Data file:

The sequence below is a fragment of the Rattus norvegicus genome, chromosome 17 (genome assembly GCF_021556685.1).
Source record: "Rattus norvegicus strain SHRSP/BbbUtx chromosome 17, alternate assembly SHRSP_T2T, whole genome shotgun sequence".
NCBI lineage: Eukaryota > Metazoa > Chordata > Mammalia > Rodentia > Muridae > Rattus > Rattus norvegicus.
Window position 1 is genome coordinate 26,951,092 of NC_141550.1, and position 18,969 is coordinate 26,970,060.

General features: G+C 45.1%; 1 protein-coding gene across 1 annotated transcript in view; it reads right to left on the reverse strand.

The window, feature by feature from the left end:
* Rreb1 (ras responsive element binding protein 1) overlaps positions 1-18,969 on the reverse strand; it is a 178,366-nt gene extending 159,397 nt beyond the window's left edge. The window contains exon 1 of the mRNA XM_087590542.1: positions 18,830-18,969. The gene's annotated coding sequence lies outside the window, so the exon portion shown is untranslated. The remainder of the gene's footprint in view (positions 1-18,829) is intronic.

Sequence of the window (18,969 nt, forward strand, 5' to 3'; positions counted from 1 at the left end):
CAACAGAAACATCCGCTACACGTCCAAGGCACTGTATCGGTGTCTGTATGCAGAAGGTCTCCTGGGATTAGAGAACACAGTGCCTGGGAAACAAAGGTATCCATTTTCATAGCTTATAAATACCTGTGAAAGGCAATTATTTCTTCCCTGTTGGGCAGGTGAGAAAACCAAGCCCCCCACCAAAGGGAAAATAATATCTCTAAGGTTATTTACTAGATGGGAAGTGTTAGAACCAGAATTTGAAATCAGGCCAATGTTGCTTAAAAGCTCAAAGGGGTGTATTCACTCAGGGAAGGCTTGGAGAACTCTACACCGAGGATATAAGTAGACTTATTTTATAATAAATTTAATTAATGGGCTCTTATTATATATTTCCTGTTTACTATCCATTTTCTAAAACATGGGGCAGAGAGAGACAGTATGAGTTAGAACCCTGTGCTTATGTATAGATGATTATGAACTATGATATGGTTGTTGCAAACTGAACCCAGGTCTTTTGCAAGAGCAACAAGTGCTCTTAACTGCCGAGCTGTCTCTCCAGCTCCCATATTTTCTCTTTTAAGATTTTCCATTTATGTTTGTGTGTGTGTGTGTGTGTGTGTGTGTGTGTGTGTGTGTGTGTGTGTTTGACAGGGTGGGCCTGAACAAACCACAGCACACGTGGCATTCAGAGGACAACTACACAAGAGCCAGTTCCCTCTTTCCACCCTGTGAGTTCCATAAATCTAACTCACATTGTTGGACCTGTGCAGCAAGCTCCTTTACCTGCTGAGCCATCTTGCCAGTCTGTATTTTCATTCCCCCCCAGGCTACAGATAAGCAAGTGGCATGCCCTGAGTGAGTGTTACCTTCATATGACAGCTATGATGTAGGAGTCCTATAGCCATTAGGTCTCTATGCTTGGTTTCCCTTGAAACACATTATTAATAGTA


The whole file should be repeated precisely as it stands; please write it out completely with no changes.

The sequence below is a fragment of the Rattus norvegicus genome, chromosome 17 (genome assembly GCF_021556685.1).
Source record: "Rattus norvegicus strain SHRSP/BbbUtx chromosome 17, alternate assembly SHRSP_T2T, whole genome shotgun sequence".
NCBI lineage: Eukaryota > Metazoa > Chordata > Mammalia > Rodentia > Muridae > Rattus > Rattus norvegicus.
Window position 1 is genome coordinate 26,951,092 of NC_141550.1, and position 18,969 is coordinate 26,970,060.

General features: G+C 45.1%; 1 protein-coding gene across 1 annotated transcript in view; it reads right to left on the reverse strand.

The window, feature by feature from the left end:
* Rreb1 (ras responsive element binding protein 1) overlaps positions 1-18,969 on the reverse strand; it is a 178,366-nt gene extending 159,397 nt beyond the window's left edge. The window contains exon 1 of the mRNA XM_087590542.1: positions 18,830-18,969. The gene's annotated coding sequence lies outside the window, so the exon portion shown is untranslated. The remainder of the gene's footprint in view (positions 1-18,829) is intronic.

Sequence of the window (18,969 nt, forward strand, 5' to 3'; positions counted from 1 at the left end):
CAACAGAAACATCCGCTACACGTCCAAGGCACTGTATCGGTGTCTGTATGCAGAAGGTCTCCTGGGATTAGAGAACACAGTGCCTGGGAAACAAAGGTATCCATTTTCATAGCTTATAAATACCTGTGAAAGGCAATTATTTCTTCCCTGTTGGGCAGGTGAGAAAACCAAGCCCCCCACCAAAGGGAAAATAATATCTCTAAGGTTATTTACTAGATGGGAAGTGTTAGAACCAGAATTTGAAATCAGGCCAATGTTGCTTAAAAGCTCAAAGGGGTGTATTCACTCAGGGAAGGCTTGGAGAACTCTACACCGAGGATATAAGTAGACTTATTTTATAATAAATTTAATTAATGGGCTCTTATTATATATTTCCTGTTTACTATCCATTTTCTAAAACATGGGGCAGAGAGAGACAGTATGAGTTAGAACCCTGTGCTTATGTATAGATGATTATGAACTATGATATGGTTGTTGCAAACTGAACCCAGGTCTTTTGCAAGAGCAACAAGTGCTCTTAACTGCCGAGCTGTCTCTCCAGCTCCCATATTTTCTCTTTTAAGATTTTCCATTTATGTTTGTGTGTGTGTGTGTGTGTGTGTGTGTGTGTGTGTGTGTGTGTGTGTTTGACAGGGTGGGCCTGAACAAACCACAGCACACGTGGCATTCAGAGGACAACTACACAAGAGCCAGTTCCCTCTTTCCACCCTGTGAGTTCCATAAATCTAACTCACATTGTTGGACCTGTGCAGCAAGCTCCTTTACCTGCTGAGCCATCTTGCCAGTCTGTATTTTCATTCCCCCCCAGGCTACAGATAAGCAAGTGGCATGCCCTGAGTGAGTGTTACCTTCATATGACAGCTATGATGTAGGAGTCCTATAGCCATTAGGTCTCTATGCTTGGTTTCCCTTGAAACACATTATTAATAGTA